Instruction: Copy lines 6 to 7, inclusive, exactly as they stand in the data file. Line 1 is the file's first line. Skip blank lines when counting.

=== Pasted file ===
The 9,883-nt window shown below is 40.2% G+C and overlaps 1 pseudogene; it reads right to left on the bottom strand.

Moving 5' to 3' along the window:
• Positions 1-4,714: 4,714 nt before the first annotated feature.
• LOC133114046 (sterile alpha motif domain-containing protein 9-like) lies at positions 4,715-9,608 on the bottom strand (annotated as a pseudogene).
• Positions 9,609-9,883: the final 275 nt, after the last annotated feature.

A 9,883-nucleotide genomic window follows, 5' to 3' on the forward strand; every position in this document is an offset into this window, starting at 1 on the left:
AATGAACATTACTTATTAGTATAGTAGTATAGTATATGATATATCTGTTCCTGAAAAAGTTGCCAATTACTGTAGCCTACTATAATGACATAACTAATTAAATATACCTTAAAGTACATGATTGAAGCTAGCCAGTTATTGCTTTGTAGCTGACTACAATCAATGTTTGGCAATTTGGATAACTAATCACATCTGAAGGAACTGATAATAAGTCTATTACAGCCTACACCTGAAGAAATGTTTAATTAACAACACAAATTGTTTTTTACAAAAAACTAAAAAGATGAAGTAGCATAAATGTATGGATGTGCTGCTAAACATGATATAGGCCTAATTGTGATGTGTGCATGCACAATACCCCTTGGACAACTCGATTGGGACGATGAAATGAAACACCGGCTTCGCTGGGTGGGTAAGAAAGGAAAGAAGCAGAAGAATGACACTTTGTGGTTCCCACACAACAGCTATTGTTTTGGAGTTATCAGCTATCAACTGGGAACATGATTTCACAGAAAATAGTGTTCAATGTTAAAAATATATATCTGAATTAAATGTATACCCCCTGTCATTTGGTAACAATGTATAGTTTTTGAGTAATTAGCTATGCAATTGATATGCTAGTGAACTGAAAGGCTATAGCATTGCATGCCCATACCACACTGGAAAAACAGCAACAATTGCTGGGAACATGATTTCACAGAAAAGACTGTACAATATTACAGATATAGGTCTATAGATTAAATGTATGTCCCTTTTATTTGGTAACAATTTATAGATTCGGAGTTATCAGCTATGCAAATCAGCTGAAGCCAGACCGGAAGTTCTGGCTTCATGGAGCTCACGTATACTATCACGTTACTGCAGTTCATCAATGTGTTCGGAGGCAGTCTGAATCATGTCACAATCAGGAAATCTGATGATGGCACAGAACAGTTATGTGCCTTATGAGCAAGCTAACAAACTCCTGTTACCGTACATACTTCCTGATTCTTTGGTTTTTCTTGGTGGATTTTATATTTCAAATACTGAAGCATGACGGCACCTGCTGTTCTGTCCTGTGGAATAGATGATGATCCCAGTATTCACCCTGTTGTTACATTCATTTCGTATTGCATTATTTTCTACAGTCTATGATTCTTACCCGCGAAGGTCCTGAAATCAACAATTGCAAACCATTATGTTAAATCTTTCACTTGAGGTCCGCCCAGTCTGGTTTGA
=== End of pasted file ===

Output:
A 9,883-nucleotide genomic window follows, 5' to 3' on the forward strand; every position in this document is an offset into this window, starting at 1 on the left:
AATGAACATTACTTATTAGTATAGTAGTATAGTATATGATATATCTGTTCCTGAAAAAGTTGCCAATTACTGTAGCCTACTATAATGACATAACTAATTAAATATACCTTAAAGTACATGATTGAAGCTAGCCAGTTATTGCTTTGTAGCTGACTACAATCAATGTTTGGCAATTTGGATAACTAATCACATCTGAAGGAACTGATAATAAGTCTATTACAGCCTACACCTGAAGAAATGTTTAATTAACAACACAAATTGTTTTTTACAAAAAACTAAAAAGATGAAGTAGCATAAATGTATGGATGTGCTGCTAAACATGATATAGGCCTAATTGTGATGTGTGCATGCACAATACCCCTTGGACAACTCGATTGGGACGATGAAATGAAACACCGGCTTCGCTGGGTGGGTAAGAAAGGAAAGAAGCAGAAGAATGACACTTTGTGGTTCCCACACAACAGCTATTGTTTTGGAGTTATCAGCTATCAACTGGGAACATGATTTCACAGAAAATAGTGTTCAATGTTAAAAATATATATCTGAATTAAATGTATACCCCCTGTCATTTGGTAACAATGTATAGTTTTTGAGTAATTAGCTATGCAATTGATATGCTAGTGAACTGAAAGGCTATAGCATTGCATGCCCATACCACACTGGAAAAACAGCAACAATTGCTGGGAACATGATTTCACAGAAAAGACTGTACAATATTACAGATATAGGTCTATAGATTAAATGTATGTCCCTTTTATTTGGTAACAATTTATAGATTCGGAGTTATCAGCTATGCAAATCAGCTGAAGCCAGACCGGAAGTTCTGGCTTCATGGAGCTCACGTATACTATCACGTTACTGCAGTTCATCAATGTGTTCGGAGGCAGTCTGAATCATGTCACAATCAGGAAATCTGATGATGGCACAGAACAGTTATGTGCCTTATGAGCAAGCTAACAAACTCCTGTTACCGTACATACTTCCTGATTCTTTGGTTTTTCTTGGTGGATTTTATATTTCAAATACTGAAGCATGACGGCACCTGCTGTTCTGTCCTGTGGAATAGATGATGATCCCAGTATTCACCCTGTTGTTACATTCATTTCGTATTGCATTATTTTCTACAGTCTATGATTCTTACCCGCGAAGGTCCTGAAATCAACAATTGCAAACCATTATGTTAAATCTTTCACTTGAGGTCCGCCCAGTCTGGTTTGA